Friday, 12 August 2011


Dear Nick, sorry I missed you during the debate in Parliament yesterday. I waited for a long time and looked out for your distinctive input, supporting the police, identifying those responsible as criminals and calling for tough punishments but also decrying ludicrous calls for baton rounds and water cannon as unnecessary, unwanted by the police, useless for recent events and potentially inflammatory. I tapped my fingers while I waited for your dismissal of calls for the army to patrol our streets. I listened out for your dismissal of calls for a curfew as nonsense in 21st century peacetime Britain.

I hung around to hear your expression of reservations about new laws, something 'New' Labour used to do as a knee-jerk reaction to any problems and something that in the good old days Liberal Democrats used to ridicule as bad law making. I waited to hear you set out very clearly that the police have enough powers and they have the ability to do their job without the interference of politicians. I craned my ear to the radio to listen to your recognition that politicians have a strategic role in supporting, advising and criticising the police where necessary and setting out the policy framework in which they operate but NOT getting involved in day to day decision making, as the Tories claim to be doing.

Thinking about your current role, I thought you might not be able to do this so I listened out for a deputy, like the ever-prescient Vince, to make the point, or even the reliably left field Charlie Kennedy but sadly they must have been stuck with you wherever you were holed up.

I waited a long time, Nick. I'm still waiting but I can't wait forever. Give me a call and tell me where on earth you are or I might be forced to carry on without you.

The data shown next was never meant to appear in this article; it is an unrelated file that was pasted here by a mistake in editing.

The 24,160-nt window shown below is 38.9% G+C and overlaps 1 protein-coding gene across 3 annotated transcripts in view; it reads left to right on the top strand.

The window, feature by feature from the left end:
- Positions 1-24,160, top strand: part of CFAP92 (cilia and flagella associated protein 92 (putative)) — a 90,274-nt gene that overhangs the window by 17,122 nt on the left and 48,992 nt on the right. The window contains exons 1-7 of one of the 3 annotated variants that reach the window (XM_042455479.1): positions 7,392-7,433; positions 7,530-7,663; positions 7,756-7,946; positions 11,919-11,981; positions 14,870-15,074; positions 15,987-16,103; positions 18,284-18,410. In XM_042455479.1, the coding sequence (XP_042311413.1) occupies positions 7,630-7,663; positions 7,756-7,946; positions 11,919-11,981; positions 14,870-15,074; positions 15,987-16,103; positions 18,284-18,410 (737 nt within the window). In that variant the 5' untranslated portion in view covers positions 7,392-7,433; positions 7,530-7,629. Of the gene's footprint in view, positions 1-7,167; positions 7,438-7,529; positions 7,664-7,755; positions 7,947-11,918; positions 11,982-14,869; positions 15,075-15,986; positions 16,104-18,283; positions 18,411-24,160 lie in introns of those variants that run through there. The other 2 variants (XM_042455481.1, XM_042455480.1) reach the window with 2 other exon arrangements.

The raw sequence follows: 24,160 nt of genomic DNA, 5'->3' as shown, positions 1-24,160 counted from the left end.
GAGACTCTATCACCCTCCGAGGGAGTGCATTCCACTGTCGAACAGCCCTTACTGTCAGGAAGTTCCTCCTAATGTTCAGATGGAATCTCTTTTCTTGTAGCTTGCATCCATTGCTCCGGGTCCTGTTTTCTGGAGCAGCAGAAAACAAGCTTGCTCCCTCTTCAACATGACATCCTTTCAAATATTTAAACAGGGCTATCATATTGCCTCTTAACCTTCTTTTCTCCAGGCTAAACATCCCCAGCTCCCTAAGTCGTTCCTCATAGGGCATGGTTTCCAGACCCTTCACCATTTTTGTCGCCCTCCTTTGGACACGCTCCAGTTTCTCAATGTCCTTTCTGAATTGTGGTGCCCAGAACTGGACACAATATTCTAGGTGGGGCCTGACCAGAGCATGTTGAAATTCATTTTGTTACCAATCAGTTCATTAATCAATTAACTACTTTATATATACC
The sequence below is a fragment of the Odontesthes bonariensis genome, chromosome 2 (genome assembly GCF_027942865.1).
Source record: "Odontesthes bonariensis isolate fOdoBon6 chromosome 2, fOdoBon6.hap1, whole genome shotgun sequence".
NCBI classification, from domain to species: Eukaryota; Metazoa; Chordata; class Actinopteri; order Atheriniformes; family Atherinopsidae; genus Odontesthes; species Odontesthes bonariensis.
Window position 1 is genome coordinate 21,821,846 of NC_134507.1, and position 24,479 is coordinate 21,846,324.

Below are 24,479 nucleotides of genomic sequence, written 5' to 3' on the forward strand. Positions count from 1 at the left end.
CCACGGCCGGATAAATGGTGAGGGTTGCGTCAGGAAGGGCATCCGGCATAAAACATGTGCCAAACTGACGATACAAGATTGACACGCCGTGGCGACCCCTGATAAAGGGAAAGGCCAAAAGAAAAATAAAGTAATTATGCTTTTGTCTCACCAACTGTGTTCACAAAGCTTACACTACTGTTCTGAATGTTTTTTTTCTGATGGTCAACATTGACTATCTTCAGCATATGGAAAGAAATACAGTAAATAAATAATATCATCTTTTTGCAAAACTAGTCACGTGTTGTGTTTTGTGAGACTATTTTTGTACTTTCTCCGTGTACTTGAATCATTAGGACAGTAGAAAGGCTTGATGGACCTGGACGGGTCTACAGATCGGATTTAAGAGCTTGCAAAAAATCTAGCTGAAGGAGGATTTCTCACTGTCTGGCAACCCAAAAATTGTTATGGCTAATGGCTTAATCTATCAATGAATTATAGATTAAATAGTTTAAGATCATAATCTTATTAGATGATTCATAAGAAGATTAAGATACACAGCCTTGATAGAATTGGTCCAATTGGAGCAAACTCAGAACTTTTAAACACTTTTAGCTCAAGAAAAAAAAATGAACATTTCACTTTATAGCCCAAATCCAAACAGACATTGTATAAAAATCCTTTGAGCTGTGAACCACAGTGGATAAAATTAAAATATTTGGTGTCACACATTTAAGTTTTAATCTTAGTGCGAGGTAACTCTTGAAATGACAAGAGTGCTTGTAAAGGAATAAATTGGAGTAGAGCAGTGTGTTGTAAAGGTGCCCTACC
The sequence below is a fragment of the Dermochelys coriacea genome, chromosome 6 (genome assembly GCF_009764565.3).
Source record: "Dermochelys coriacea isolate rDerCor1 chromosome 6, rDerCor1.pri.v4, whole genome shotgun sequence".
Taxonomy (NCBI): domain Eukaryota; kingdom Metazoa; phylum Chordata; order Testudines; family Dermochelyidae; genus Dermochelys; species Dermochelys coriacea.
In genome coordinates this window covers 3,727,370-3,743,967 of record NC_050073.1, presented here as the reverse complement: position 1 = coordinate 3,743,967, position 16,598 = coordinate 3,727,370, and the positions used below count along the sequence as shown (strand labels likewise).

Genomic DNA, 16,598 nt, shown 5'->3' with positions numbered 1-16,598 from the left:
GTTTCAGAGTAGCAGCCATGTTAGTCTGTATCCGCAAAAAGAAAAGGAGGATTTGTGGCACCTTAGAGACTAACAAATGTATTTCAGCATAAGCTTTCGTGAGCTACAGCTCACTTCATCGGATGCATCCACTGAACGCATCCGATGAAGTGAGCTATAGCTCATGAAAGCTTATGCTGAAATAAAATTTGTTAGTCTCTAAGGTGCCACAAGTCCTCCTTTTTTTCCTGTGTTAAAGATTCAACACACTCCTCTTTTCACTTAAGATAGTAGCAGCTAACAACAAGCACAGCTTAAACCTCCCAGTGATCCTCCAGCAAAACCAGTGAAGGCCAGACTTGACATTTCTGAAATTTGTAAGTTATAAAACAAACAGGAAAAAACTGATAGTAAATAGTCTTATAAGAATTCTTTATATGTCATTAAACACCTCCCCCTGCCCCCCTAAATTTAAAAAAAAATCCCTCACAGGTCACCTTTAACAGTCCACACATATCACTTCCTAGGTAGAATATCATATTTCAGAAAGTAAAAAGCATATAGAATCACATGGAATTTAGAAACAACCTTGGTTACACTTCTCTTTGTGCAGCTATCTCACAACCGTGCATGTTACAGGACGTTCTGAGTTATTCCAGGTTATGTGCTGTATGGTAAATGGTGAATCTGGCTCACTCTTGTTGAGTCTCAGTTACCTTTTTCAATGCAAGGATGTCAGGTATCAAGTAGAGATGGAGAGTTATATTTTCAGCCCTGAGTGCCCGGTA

By the way, you may not remember me but I was a LD candidate for Henley in 2010. I stood firm to the party line. I spent a lot of my own money on the campaign. I made promises on tuition fees which I subsequently had to apologise for breaking. I did a lot to support a fellow candidate in what turned out to be an unsuccessful campaign. Put simply, I did my bit and I fought for Liberal Democrat values. I still do. I know you did too and I applaud your efforts on behalf of us all but this is the time when the Lib Dems stand apart as the sole voice of reason as the two old parties veer further to the right.

Where were you?


  1. The coalition arrangement is a bad one if Britain's Liberal leader cannot make a distinctive input (or any input) in a recall of parliament debate. Even in the dismal 50's the party's leader managed to make himself heard in such high debates.

    Times like this, he should be sat with his party MP's and stand to make a speech, if not speech at the dispatch box.

  2. I agree John, although his role as Deputy PM probably commits him to sitting where he does. He was clearly uncomfortable and if not him, someone 'heavyweight' from our side should have laid into the Tories. Where were Simon Hughes and Tim Farron, for example?